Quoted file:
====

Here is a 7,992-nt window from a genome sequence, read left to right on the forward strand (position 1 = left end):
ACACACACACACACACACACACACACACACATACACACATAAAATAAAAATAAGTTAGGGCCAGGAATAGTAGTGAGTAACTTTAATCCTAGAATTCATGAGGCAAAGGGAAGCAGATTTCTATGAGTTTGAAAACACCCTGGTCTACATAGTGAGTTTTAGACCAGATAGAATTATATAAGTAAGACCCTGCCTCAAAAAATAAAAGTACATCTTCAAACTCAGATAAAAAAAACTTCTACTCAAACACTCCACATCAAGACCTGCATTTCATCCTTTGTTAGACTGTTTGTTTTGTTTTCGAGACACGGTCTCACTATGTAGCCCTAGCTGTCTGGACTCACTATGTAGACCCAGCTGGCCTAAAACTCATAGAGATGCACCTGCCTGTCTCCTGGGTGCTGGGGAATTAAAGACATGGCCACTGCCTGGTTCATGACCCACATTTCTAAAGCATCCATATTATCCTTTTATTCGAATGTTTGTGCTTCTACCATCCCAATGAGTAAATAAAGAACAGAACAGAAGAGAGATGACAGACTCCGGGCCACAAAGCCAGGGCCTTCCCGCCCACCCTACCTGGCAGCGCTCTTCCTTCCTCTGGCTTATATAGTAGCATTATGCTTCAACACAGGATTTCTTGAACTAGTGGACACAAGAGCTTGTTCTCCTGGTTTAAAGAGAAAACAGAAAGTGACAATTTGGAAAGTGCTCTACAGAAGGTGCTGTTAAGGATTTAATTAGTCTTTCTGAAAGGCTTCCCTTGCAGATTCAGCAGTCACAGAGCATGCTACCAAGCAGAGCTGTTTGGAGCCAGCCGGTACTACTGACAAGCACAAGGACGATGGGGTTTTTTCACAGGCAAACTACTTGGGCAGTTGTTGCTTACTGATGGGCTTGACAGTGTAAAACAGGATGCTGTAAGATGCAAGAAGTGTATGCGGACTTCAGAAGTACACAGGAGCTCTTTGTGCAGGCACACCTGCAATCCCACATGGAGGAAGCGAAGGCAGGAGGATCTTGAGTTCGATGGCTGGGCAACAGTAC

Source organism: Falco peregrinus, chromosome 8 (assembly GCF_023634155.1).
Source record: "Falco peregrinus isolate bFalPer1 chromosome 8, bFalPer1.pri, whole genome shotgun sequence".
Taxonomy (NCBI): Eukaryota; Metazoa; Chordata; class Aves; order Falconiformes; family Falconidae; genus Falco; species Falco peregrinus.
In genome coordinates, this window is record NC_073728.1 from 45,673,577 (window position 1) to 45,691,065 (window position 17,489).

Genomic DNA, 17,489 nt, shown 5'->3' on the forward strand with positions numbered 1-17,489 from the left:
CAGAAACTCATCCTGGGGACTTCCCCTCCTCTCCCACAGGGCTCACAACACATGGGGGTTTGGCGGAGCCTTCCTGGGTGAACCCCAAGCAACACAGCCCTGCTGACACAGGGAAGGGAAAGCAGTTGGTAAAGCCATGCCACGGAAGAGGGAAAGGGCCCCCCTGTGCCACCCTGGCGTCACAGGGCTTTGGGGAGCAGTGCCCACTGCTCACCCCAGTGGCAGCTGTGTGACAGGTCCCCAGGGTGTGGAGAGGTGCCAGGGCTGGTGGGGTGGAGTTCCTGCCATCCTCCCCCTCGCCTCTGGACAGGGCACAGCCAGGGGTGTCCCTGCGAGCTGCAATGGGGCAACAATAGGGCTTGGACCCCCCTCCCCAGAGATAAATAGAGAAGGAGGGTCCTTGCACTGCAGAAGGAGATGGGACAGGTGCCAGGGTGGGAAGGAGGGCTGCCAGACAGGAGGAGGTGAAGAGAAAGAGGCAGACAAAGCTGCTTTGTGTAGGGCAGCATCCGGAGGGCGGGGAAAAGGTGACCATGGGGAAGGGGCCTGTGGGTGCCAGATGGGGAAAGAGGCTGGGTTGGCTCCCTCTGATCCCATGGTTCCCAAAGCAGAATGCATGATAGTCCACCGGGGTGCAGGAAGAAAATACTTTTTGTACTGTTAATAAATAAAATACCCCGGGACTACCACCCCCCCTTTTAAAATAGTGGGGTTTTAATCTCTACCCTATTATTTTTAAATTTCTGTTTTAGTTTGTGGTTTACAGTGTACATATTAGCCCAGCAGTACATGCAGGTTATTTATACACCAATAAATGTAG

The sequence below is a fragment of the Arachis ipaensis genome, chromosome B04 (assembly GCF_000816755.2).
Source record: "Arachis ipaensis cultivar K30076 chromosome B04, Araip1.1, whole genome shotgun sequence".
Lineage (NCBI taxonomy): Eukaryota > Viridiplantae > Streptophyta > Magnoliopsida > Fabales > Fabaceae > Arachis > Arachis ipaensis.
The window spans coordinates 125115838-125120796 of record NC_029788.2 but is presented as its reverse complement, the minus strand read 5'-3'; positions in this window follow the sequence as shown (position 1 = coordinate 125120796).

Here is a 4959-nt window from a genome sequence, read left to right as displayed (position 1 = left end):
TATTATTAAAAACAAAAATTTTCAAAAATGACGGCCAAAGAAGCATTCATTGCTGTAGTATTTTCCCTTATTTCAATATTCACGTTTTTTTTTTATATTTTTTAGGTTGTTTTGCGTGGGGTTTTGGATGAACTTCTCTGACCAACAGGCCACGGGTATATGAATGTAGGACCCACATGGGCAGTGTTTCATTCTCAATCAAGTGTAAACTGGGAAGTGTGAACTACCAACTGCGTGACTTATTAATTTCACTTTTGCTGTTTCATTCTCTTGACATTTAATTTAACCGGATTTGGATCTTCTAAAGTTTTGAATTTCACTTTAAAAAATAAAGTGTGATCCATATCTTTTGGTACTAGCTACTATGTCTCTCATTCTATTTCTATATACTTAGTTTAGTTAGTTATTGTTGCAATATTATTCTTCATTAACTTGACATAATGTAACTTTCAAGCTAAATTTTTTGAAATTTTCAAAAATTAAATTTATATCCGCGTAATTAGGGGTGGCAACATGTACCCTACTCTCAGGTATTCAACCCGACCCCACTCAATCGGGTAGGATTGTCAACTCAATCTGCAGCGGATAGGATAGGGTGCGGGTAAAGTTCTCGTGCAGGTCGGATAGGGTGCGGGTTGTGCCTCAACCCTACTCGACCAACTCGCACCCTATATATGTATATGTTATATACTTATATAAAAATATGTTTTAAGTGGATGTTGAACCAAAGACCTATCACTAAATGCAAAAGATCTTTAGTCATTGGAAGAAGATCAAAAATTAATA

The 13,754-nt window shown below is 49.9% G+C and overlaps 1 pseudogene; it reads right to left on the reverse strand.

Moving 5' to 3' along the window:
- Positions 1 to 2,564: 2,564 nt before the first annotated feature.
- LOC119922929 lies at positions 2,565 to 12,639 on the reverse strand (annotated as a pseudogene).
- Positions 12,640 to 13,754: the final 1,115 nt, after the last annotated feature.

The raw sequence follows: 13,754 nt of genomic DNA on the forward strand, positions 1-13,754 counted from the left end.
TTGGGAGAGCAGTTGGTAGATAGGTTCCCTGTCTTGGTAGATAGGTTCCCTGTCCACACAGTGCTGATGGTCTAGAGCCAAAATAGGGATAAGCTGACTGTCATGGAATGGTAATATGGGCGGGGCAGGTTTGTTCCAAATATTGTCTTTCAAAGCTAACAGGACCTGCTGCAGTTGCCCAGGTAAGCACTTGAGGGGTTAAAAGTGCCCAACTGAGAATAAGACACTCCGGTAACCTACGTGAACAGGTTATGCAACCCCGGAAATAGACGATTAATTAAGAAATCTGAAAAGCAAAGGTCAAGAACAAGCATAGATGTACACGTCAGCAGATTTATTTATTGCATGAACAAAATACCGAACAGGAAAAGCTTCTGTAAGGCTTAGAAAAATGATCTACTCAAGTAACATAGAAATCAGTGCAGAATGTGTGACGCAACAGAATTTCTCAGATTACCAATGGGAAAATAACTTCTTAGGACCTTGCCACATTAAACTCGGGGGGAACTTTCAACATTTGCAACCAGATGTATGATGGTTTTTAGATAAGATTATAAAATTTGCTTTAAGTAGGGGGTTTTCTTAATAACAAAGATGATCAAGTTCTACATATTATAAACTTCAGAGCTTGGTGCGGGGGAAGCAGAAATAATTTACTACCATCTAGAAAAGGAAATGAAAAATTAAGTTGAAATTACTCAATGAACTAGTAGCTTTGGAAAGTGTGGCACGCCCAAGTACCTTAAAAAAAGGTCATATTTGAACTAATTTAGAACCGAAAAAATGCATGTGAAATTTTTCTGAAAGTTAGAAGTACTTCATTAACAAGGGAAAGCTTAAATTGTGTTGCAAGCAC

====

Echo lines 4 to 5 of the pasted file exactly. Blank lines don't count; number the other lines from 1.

Source record: "Falco peregrinus isolate bFalPer1 chromosome 8, bFalPer1.pri, whole genome shotgun sequence".
Taxonomy (NCBI): Eukaryota; Metazoa; Chordata; class Aves; order Falconiformes; family Falconidae; genus Falco; species Falco peregrinus.